Now, I know it’s April Fools Day, the one day y’all have an excuse to be habitual liars. But y’all know I bring that truth 24/7. If you’re looking for some realness in your relationships, I got you.
Send your inquiries to firstname.lastname@example.org, or find me on Twitter @etbowser. Just provide your initials, or a fun nickname.
Here’s today’s question:
Can you properly explain what it means when men say they feel like they aren’t bringing enough to the table?
When this question landed in my inbox, I turned to the wifey and asked, “do women not know what men mean when they say they need to ‘bring more to the table?'” Although she had heard the phrase, like DW, she also wasn’t clear on what it meant.
Huh, I assumed it was common knowledge. But you know what they say about assuming.
It makes a Kanye out of U and ME.
But we’re here to talk about table-bringing, not bridge-burnings.
I spend a lot of time in this space talking about gender stereotypes — and we’ll keep talking about it until folks learn to get over them. These stereotypes have been spoon-fed to us since birth and we all know them well. For instance, a woman isn’t defined by things like intelligence and compassion, oh no. Society tells us that being able to cook, clean and birth babies while looking like a supermodel is the height of womanhood.
Men deal with it too.
We’re taught that a successful man — or A GUDDD MAN, in Tyler-Perry speak — is typically a brother who is financially secure. He’s got his own car, can pay his bills and the bills of his mate with no problem, has stellar credit, etc.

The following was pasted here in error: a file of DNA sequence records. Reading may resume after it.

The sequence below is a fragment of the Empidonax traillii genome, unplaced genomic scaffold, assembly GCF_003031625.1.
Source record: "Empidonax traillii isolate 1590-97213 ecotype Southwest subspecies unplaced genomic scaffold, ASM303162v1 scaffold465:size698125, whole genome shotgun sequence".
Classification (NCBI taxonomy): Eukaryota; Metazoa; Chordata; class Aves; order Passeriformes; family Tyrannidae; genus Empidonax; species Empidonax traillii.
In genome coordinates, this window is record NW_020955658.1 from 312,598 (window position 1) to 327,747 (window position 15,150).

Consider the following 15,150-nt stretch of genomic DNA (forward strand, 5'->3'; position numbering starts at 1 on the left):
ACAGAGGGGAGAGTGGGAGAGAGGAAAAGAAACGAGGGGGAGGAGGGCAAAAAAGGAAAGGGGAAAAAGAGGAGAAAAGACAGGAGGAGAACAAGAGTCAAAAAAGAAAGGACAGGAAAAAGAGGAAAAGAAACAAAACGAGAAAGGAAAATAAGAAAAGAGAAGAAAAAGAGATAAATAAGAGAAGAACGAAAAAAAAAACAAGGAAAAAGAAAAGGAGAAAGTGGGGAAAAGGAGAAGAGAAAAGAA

So, by some stereotypical definitions, THIS is a good man.
When a man say he’s not “bringing enough to the table,” it often means his finances aren’t where they need to be. This often causes him to bow out of relationships before they even begin. Society and stupid R&B songs are constantly reminding him that he’s a Scrub if he can’t pay your Bills Bills Bills.
Y’all lose more GUDDD MENZ that way.
While financial stability is necessary for a good relationship, it sure isn’t the key to happiness. Ladies, encourage your men that money certainly isn’t everything. A driven man working hard to make ends meet is worth more than an inattentive baller.
And brothers, despite what your grandma, momma, daddy and granddaddy told you, you don’t have to be a multimillionaire to start a relationship with a woman. A relationship is a partnership — you shouldn’t be expected to be a Jordan-wearing ATM machine. If both of you are working toward financial instability, it will make your relationships stronger.
It’s nothing wrong with a man who wants to bring more to the table — it’s great to be a provider. But don’t let pride and society dupe you into thinking that the foundation of your relationship is money. It won’t last.
Thank you sir, can I have another … question?:
In an interview Taraji P. Henson stated that she no longer wants to date black men because they are jaded and angry. A lot of black women are following her footsteps. Do you think this is a fair concept or do you think this is another way to malign black men?
Playa, it seems like I get variations of this question every other month. I know y’all look at Cookie from Empire as the holy mother of the hood, but she’s way off base here.
First some clarification. Taraji never said that black men are jaded and angry. She said she’s tired of dealing with whiny AMERICAN men, and she has her eye on European men these days.
If she or anyone else doesn’t want to date Americans — black or otherwise — that’s her decision. But to lump an entire country of men, or ethnic group, into one category is outright ridiculous.
Actually, it’s just lazy.
When Taraji says American men and jaded and angry, what she really means is the American men SHE HAS DATED are jaded and angry. Those guys don’t speak for all of us. I’m sure you ladies would be pissed if I called all American women loudmouthed golddiggers based off the pair I’ve dated.
I’m sorry Cookie, just because you dated a bunch of Lucious Lyons doesn’t mean we all are worthless. Y’all gotta make better life choices.